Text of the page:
By Heather Meade firstname.lastname@example.org
May 15, 2014
DARKE COUNTY - The prevalence of substance abuse during pregnancy is shocking, said Dr. Peter Lachiewicz, Western Ohio OB/GYN. Between 30 and 40 percent of pregnant Western Ohio OB/GYN patients are suspected of using drugs, tobacco and/or alcohol.
Tennessee is awaiting their governor’s signature on a bill (HB 1295) which recently passed through both sides of Tennessee’s Congress that will criminalize pregnant women for “assaultive offenses” if a child is born “addicted to or harmed by” the mother’s illegal drug use.
“A year ago, the Tennessee Senate, House and governor defeated the bill. So, it’s surprising that now this legislation was passed, despite 100 percent non-approval by physicians and the medical community,” Dr. Lachiewicz reflected. “I talked to a colleague of mine in Tennessee, these women will not seek prenatal care, and then just show up at the end. Or they’re going to tell a lot of lies. Or, like we see here [in Darke County], most drug testing we do through a urine - just like employers do random toxicology screens - just like here, they ‘can’t’ give a urine specimen.”
Dr. Lachiewicz estimated that 30-40 percent of the 250-350 births his practice performs each year are to patients who used some sort of drug during their pregnancy; and some women, he said, don’t even attempt to quit. Those who do wish to quit, do not have access to local resources, because there aren’t any, Lachiewicz noted.
“If you look at what’s out there – you don’t want to say everybody’s doing it, but if you have 30-40 percent of our pregnant moms using, that’s kind of concerning,” Dr. Lachiewicz commented. “The community leaders in Greenville and Darke County talk about ‘What are we going to do? How do we help these women? etc.’ The resources are just not there. So these women, even if they want to stop – and we just had one who made the decision to go to Columbus on her own – these women really tend to fall through the cracks. And others have no desire to stop.”
A program at The Ohio State University, the Substance Abuse, Treatment, Education and Prevention Clinic, focuses on providing these resources, Lachiewicz said, but it’s a big commitment to drive to Columbus once a week, and many women will not have the means or the desire to commit to getting treatment.
“As obstetricians, it makes our job much more difficult,” Dr. Lachiewicz stated of drug use during pregnancy. “The patients are more difficult, others don’t seek care, or they receive sporadic care. We worry about pre-term births, and naturally, addiction of the fetus.”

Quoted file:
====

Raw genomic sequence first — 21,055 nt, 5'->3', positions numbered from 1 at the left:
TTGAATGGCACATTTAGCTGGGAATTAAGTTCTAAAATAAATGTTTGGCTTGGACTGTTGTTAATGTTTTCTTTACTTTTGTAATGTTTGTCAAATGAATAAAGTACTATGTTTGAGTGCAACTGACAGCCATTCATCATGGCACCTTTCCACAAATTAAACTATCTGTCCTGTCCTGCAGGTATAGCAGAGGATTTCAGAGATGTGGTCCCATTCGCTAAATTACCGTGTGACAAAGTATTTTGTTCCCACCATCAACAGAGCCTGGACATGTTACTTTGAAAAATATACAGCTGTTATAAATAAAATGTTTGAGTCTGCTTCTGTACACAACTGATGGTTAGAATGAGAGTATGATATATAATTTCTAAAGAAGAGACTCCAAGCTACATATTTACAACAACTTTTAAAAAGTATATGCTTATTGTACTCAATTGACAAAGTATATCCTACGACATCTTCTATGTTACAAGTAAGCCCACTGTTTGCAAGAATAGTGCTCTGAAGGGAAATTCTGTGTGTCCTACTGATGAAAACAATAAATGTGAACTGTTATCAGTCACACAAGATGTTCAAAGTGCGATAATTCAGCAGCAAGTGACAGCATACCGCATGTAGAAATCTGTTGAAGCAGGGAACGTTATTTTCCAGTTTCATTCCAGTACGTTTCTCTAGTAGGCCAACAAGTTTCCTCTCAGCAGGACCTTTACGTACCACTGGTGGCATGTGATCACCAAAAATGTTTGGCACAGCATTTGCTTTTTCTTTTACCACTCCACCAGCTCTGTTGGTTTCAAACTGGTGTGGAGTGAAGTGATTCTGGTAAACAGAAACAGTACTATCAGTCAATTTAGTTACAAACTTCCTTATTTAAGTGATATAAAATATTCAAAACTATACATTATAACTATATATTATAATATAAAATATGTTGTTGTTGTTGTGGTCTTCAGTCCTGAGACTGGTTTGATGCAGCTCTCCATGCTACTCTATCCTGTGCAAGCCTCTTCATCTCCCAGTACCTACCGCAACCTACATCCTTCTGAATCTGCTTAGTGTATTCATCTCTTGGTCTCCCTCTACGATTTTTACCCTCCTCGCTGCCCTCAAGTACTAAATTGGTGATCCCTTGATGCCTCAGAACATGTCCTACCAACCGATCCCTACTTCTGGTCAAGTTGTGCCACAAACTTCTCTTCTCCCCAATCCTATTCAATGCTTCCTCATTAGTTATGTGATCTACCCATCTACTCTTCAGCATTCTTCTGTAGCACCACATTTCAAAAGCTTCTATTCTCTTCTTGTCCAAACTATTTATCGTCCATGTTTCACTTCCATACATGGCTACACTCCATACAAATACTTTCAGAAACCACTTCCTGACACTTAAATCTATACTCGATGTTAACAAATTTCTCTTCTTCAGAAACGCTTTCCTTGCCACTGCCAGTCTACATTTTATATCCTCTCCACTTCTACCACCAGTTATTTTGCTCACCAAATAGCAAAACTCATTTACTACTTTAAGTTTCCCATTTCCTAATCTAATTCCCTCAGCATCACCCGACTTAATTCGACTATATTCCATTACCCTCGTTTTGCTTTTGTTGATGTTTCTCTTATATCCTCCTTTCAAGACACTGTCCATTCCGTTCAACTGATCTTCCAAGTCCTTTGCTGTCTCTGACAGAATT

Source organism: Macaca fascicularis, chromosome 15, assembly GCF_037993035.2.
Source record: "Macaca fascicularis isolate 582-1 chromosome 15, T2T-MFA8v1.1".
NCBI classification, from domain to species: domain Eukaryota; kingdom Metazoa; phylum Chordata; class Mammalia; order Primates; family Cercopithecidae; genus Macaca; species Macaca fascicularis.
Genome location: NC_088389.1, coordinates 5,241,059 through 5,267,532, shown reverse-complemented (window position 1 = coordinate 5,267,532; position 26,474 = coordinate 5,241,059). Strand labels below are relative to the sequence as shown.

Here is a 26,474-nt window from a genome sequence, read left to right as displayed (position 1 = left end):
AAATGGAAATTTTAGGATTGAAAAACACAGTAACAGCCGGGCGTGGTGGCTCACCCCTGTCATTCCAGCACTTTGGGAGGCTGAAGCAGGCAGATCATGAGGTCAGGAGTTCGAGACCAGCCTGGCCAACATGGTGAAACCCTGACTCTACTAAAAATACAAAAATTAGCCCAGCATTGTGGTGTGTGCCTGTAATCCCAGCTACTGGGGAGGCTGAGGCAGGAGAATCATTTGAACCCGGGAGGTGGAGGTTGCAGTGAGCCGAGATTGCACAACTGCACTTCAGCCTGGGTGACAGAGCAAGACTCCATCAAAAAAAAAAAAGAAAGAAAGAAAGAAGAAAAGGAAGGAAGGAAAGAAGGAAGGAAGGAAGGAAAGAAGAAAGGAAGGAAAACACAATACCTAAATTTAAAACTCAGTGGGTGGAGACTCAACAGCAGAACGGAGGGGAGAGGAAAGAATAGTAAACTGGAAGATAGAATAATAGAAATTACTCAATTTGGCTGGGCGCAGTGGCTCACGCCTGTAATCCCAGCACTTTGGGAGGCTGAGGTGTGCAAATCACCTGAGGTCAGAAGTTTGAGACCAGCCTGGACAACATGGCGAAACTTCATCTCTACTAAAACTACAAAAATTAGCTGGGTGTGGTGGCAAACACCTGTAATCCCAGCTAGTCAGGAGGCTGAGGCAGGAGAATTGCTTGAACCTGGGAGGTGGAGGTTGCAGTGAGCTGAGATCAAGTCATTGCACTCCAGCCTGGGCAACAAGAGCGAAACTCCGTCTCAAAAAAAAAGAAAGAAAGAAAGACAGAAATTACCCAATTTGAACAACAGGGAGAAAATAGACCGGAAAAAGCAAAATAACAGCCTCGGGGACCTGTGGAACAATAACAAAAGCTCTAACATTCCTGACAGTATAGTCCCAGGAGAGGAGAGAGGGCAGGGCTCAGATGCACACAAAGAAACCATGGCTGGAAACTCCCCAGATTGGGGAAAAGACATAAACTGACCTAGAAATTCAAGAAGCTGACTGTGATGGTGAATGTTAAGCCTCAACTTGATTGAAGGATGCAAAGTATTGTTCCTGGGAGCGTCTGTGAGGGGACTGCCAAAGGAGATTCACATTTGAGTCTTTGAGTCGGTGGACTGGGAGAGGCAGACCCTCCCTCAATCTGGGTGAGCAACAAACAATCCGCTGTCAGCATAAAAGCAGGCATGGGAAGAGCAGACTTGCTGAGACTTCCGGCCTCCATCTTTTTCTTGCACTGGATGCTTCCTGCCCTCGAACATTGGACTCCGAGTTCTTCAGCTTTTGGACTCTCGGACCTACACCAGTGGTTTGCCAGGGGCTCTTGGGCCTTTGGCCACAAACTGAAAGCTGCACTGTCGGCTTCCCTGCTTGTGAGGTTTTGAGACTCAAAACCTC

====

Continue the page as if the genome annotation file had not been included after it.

Dr. Lachiewicz said he is surprised to see that a community like Greenville has such a drug problem, but it’s something that’s going on everywhere, he noted.
“Am I surprised that a small community like Greenville has drug problems? I am very surprised,” Lachiewicz stated. “However, it shows that a community like this is not immune to what we would normally think of as big city problems. This only goes on in Dayton, Columbus, Cleveland – bull, this goes on here.”
Obstetricians are testing using urine toxicology analysis, Lachiewicz said, but what they can do with that information is limited in Ohio.
“We can’t have them arrested,” Lachiewicz said. “If it’s necessary, we can get Children Protective Services involved, but most likely we’re going to call in a social worker and try to get that mom the help she needs, get her to the resources she needs in order to do what’s healthiest for her and her unborn child.”
For those who use drugs during pregnancy, the risk of premature birth and birth defects are greater, Dr. Lachiewicz explained. Babies born prematurely are at risk for a host of other health problems and developmental delays, and babies who are born addicted to narcotics will experience withdrawal, which in severe cases can lead to death, Lachiewicz stated.
Lachiewicz suggested that intervention start within the family, but he was quick to note that the family structure in these situations is often one of the roots of the problem, making it difficult even for family to step in. The best thing pregnant women can do if they find themselves in a situation of addiction is to seek help; The Substance Abuse, Treatment, Education and Prevention Clinic in Columbus might be a helpful place to start, Lachiewicz said. To reach them, call 614-293-2222 to make an appointment or a referral. Visit medicalcenter.osu.edu/obgyn/care-and-research/services/maternal-fetal-medicine/programs-clinics/pages/substance-abuse-and-prevention-clinic.aspx to learn more.